Don't Lose That 'Tourist' Feeling
I’ve called Granada home for years but when my parents came for a second visit last month, I was a little bit at a loss as to what I should show them. They had already checked all the essential boxes last time, but I wanted to impress them with new and exciting sites. For the first time in…well, maybe ever I found myself on Tripadvisor and other sites looking for the best lesser-known places to take them. It was so ironic, considering I wanted to give them an ‘authentic experience’ of my life in Spain, now that they had more time to stay.
But instead of feeling embarrassed by that search, I have to admit that I am SO glad I did it! I was reminded of places (many within 5 minutes of my house) that I hadn’t visited during my first few days in Granada and had long forgotten about. I’m not one to check out basilicas and monasteries for fun on my day off, but with my parents in town as an excuse, I jumped at the opportunity to escort them.
We had such a good time! They were incredibly impressed that places like that existed and so was I―but for me, it was even more so because they existed right down the street and I had gone years without noticing them. I realized that taking time to rediscover that tourist feeling can be so invigorating and refreshing.
As you’ve probably gathered, Claudia and I are big proponents of integrating yourself into the lifestyle here in Spain and we believe you will get so much more out of being immersed in the everyday wonders rather than falling into all the guiri traps of living like an outsider, rather than a local. While this is the advice I would give 90% of the time, I also believe that true thriving can only be reached through balance and that’s why I still recommend getting in touch with that ‘tourist feeling’ from time-to-time.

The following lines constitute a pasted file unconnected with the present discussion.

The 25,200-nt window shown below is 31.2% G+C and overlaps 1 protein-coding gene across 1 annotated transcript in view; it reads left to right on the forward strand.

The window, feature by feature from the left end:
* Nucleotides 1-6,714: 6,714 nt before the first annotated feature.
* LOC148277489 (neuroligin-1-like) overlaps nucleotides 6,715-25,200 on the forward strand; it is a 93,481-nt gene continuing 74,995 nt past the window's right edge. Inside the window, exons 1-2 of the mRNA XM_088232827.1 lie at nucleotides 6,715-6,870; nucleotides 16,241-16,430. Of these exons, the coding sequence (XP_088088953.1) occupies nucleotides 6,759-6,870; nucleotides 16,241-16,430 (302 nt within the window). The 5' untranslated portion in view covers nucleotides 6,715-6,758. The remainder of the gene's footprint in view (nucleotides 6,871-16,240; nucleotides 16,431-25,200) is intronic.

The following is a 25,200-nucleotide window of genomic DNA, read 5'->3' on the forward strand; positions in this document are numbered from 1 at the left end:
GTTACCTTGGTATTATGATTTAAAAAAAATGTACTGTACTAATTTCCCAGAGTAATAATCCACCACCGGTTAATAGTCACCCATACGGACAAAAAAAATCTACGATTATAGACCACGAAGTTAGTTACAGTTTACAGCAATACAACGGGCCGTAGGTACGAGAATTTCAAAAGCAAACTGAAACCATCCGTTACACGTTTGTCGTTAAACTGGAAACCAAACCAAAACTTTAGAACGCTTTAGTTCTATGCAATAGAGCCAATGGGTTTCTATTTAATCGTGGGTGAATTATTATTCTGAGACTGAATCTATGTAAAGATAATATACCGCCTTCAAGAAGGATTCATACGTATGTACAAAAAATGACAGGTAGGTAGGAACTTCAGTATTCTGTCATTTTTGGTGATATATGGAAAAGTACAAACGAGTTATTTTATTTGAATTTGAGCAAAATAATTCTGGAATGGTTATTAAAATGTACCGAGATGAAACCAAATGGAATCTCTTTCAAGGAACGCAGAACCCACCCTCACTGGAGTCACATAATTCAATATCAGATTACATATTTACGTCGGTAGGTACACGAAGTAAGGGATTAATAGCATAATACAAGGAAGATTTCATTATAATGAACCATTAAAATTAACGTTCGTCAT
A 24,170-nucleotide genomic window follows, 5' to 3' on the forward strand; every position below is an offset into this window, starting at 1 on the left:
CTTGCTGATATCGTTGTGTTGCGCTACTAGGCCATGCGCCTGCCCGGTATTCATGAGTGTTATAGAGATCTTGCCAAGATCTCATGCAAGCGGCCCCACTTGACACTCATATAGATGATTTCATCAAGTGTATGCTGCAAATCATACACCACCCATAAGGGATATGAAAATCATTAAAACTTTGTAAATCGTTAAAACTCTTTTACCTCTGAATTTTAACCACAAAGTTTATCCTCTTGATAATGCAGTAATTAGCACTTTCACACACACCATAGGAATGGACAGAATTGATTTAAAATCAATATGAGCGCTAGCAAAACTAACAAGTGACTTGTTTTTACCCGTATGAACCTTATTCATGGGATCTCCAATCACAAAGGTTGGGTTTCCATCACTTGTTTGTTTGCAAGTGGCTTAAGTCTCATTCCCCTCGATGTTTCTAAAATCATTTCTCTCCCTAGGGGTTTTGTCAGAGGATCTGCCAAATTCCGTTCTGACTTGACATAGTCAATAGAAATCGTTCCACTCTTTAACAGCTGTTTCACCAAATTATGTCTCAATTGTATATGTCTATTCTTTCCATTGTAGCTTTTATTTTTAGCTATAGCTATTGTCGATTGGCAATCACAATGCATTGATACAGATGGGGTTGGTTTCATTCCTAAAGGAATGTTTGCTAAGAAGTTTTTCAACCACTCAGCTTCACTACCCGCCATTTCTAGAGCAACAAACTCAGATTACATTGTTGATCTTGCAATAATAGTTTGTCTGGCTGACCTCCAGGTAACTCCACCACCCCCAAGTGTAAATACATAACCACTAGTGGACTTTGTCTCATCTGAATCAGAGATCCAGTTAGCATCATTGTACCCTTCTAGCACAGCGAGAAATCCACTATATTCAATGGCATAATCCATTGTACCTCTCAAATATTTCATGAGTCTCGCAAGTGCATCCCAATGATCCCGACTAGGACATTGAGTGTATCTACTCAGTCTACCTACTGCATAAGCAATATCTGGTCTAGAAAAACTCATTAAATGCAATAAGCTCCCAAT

So what am I referring to, really? Well, for me, this means visiting the most famous landmarks, museums, plazas, etc, often paying for tours (or going the free walking tour route!) and eating and drinking in the most popular parts of town. Let’s be honest―the first week you spend in your new home in Spain will probably revolve completely around this kind of tourism. And the following month will be filled with more in-depth exploration but still consist mostly of ‘tourist’ outings. From there, you’ll probably lead towards one of two tendencies―continuing along the same path and living as a ‘tourist’ or changing your ways, typically slowing you roll, and starting to treat your Spanish city as a ‘normal home.’
I do recommend the second approach. However, I think it’s only healthy to break from that every now and again. I know it’s much more in-vogue right now to call yourself a traveler rather than a tourist, but I don’t think the tourist route should be totally condemned. Honestly, when you’ve lived in Spain as long as Claudia and I, it’s sometimes a breath of fresh air to do ‘tourist things.’
Although it can be a bit overwhelming and stressful to receive guests and attempt to give them the full experience in your city (usually on a really tight schedule), I secretly love this challenge. It’s so much fun for me to have an excuse to visit the Alhambra again and fit in all of my favorite food and restaurants in a short period of time. If we’re being honest, I sometimes feel silly paying to enter important buildings in my own city or going out for paella midday because this is my ‘real life,’ but it’s different when I’m doing it for someone else.
In that way, I recommend you truly take advantage of any visits from friends or family to show off your city and take it in again from a fresh perspective! If you are ‘too cool’ to do these things after the first month, you will forever be limiting your experience in the city to what you thought was most important in that first month, and that’s not usually the most holistic approach. My experience last month is living proof of that and I’m so glad it came to be the way that it did, reminding me of the forgotten value of some ‘tourist time.’